Studio Junglecat’s mission is to connect with broad audiences through the creation of uniquely memorable experiences that elicit thought, dialogue, laughter, and response. By collaborating with forward-thinking organizations and individuals, Studio Junglecat aims to participate in shaping our collective culture and environment—and to do so with humor, wit, and personality.
Studio Junglecat is an independent design consultancy powered by Matt Wizinsky. The studio is located in Chicago, IL and was built on gritty Midwestern-American optimism.
You Know Your Business
FocusRx is a small consultancy with a finely nuanced understanding of pharmaceutical laws and systems. Using this specialized expertise, they partner with large health care provider organizations to develop prescription plans that work and make sense for the end-users. We are talking about ridiculously complicated, labyrinthine systems that would make the average head spin. FocusRx sought a graphic identity that could portray this narrow specialization within the health care field and demonstrate its value. Because they operate in an industry where efficiency and precision are a mandate, their identity must be clear, simple, and direct, but with a character that distinguishes this company amongst its peers.
My question was this: Can an identity articulate such scrupulous qualities and still have a little fun?
Look Around / Look In
Much of the medical and health-related identity landscape is occupied by crosses, hearts, stethoscopes, mortars and pestles, the staff of Asclepius (often mistakenly as the caduceus), all kinds of pills, plants, flowers, herbs, rising suns, setting suns, healing hands, apples, and a whole universe of colorful, leaping, joyful little figures that Michael Bierut has deftly coined “the neutered sprites.” However, FocusRx represents the planning and strategy behind prescription plans, not the medicine or care provided. Therefore, the objective was to create something smart that demonstrates narrow specialization—apropos of the focus in their name.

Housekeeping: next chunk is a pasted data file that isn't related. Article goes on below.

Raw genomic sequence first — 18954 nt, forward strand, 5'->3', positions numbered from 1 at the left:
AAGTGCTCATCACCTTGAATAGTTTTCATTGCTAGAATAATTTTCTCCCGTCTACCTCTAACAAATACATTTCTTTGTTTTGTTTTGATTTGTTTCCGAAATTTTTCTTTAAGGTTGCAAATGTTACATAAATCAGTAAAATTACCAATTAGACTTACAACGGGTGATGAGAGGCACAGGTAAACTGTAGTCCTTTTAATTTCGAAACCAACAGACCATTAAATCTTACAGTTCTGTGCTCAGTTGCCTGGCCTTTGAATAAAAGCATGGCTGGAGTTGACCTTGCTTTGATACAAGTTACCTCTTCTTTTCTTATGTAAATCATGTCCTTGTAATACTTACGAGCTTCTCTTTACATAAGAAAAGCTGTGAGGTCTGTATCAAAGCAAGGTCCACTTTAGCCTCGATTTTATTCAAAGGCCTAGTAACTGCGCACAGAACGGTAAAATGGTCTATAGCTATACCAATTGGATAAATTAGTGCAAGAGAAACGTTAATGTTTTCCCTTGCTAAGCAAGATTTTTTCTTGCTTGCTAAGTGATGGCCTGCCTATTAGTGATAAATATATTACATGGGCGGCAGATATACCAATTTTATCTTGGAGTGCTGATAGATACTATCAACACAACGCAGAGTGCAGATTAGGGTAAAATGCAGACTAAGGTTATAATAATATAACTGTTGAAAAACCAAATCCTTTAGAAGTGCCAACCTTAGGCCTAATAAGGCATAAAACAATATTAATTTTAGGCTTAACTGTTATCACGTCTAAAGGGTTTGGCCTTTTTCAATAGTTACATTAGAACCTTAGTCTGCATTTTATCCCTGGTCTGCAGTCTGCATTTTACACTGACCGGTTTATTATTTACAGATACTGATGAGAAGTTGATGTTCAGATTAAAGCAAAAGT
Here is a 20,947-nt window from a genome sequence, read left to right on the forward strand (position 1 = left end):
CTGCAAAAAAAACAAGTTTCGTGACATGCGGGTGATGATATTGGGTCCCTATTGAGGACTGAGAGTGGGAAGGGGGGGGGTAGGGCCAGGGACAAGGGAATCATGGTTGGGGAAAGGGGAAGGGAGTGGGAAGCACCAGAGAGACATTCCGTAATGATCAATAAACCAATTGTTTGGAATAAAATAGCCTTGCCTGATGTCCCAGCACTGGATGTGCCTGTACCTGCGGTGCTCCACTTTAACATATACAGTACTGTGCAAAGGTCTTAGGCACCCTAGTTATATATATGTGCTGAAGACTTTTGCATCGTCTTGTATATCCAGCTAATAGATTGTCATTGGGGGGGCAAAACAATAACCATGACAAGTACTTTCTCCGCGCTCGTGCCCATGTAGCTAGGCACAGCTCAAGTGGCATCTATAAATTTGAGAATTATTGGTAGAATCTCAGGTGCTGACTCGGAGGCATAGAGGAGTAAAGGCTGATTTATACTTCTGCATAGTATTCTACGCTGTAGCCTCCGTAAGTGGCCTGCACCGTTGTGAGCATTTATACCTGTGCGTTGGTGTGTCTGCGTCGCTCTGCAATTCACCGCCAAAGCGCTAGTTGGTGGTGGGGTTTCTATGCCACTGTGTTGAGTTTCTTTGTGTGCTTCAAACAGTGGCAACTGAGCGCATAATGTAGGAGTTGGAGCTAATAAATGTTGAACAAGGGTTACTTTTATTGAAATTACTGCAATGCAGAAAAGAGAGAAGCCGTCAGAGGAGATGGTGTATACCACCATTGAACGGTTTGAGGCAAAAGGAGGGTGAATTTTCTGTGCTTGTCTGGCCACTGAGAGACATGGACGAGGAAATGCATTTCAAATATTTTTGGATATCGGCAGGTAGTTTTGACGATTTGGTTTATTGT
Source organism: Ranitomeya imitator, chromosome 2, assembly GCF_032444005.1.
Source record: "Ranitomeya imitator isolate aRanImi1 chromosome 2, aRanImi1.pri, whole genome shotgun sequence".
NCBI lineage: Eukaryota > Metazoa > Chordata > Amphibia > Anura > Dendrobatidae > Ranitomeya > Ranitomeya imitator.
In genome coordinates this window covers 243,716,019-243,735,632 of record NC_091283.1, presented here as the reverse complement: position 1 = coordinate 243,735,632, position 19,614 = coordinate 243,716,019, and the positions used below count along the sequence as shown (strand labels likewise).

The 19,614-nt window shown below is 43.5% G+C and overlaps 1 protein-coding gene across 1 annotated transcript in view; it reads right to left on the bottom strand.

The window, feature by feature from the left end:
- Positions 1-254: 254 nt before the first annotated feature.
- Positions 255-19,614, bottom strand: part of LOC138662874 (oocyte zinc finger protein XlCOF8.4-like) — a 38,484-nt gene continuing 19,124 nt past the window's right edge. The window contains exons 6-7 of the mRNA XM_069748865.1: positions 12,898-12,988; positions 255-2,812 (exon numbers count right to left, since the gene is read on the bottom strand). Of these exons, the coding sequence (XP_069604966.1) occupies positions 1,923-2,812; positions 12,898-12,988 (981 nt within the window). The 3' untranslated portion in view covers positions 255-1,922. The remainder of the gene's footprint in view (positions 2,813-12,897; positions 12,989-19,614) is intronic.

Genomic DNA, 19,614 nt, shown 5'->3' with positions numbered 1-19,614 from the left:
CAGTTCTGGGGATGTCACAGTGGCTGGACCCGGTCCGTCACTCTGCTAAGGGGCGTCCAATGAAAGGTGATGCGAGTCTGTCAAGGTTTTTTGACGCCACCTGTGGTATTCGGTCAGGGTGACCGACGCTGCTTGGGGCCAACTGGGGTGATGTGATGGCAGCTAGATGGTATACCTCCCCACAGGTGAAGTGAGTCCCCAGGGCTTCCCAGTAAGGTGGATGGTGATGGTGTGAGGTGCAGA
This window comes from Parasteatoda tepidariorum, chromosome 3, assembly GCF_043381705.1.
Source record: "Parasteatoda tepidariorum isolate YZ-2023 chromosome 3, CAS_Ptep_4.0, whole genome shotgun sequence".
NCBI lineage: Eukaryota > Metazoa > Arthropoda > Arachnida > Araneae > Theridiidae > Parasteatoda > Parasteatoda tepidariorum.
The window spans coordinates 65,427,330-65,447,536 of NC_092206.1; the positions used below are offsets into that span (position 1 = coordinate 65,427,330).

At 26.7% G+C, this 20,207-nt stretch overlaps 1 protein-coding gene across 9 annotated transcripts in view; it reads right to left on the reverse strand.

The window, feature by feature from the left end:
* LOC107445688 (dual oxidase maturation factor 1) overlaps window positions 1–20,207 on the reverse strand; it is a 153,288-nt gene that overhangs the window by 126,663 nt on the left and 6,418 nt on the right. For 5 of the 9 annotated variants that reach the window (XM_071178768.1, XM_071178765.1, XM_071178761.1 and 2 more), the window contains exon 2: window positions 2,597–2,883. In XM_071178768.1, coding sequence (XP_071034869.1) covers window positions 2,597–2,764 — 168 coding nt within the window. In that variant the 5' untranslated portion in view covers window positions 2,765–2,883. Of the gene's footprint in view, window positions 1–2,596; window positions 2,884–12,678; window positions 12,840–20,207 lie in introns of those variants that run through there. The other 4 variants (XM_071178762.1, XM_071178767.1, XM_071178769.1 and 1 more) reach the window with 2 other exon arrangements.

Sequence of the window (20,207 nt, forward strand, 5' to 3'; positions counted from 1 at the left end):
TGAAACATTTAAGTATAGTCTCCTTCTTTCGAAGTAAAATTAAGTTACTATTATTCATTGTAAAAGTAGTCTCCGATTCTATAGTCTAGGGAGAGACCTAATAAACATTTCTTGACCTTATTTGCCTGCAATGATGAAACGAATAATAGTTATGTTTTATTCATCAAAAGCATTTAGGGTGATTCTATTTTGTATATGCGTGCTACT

Three primary references sprang to mind: the eye, the lens, and the Venn diagram. These symbols also appropriately correspond with three themes at the core of the company’s purpose: the body, technology, and strategy. Notably, these all take a circular form with centrifugal energy that guides attention toward the center—to that which is in focus. From this conceptual starting point, I explored a range of abstract symbols conveying these traits.
Speaking of Symbols
The next step was to typographically organize the company’s name with its LLC status and a tagline linking the new business to its parent company. Having represented the company’s specialization (focus) via the graphic symbol, the goal now was to balance these various elements while drawing attention to the pharmaceutical nature of their work, which was again right there in the name: Rx. While the origins of this symbol are uncertain (is it the Eye of Horus? an abbreviation for the Latin recipere?), the important fact is that it clearly communicates “prescription,” and this allowed for a simple, typographic solution. In order to highlight Rx, conventional wisdom would dictate making it bigger, bolder, or increasing its contrast. Instead, I discovered through exploration that a lockup with focus with the tagline isolates the Rx symbol, allowing emphasis on the angular negative spaces forming these letters. Using lighter stroke weights in this approach proves more dynamic by activating the surrounding white space and contrasting the bold, curvy letterforms of the preceding word.
Tying it all Together (in a Big Kinky Knot)
One parameter from the outset was that this new identity must include a visual tie-in to Cazma, the parent company of FocusRx. The simplest and clearest method to accomplish this unity was through the use of color—namely, the red brand color of Cazma. This is where it started to get fun!
The application of color revealed a secondary meaning taking form within the symbol. By slightly shading this red circular mark, it creates the illusion of an endless loop of kinked red tape. Because FocusRx exists solely due to the complicated bureaucracies of a health care system that no one person or organization alone can comprehend, this additional layer of symbolism was a perfect fit. The client loved this idea of imbuing a subtle dash of humor—certainly something unique to their market—within an otherwise direct symbol of their function.
The resulting identity system is bold, clear, and unique. By combining acuity and wit, it conveys the pharmaceutical specialization at the core purpose of the organization while demonstrating humanity with its sense of humor. Hopefully, this will sustain its life for many years to come—like a carefully balanced regimen of medication.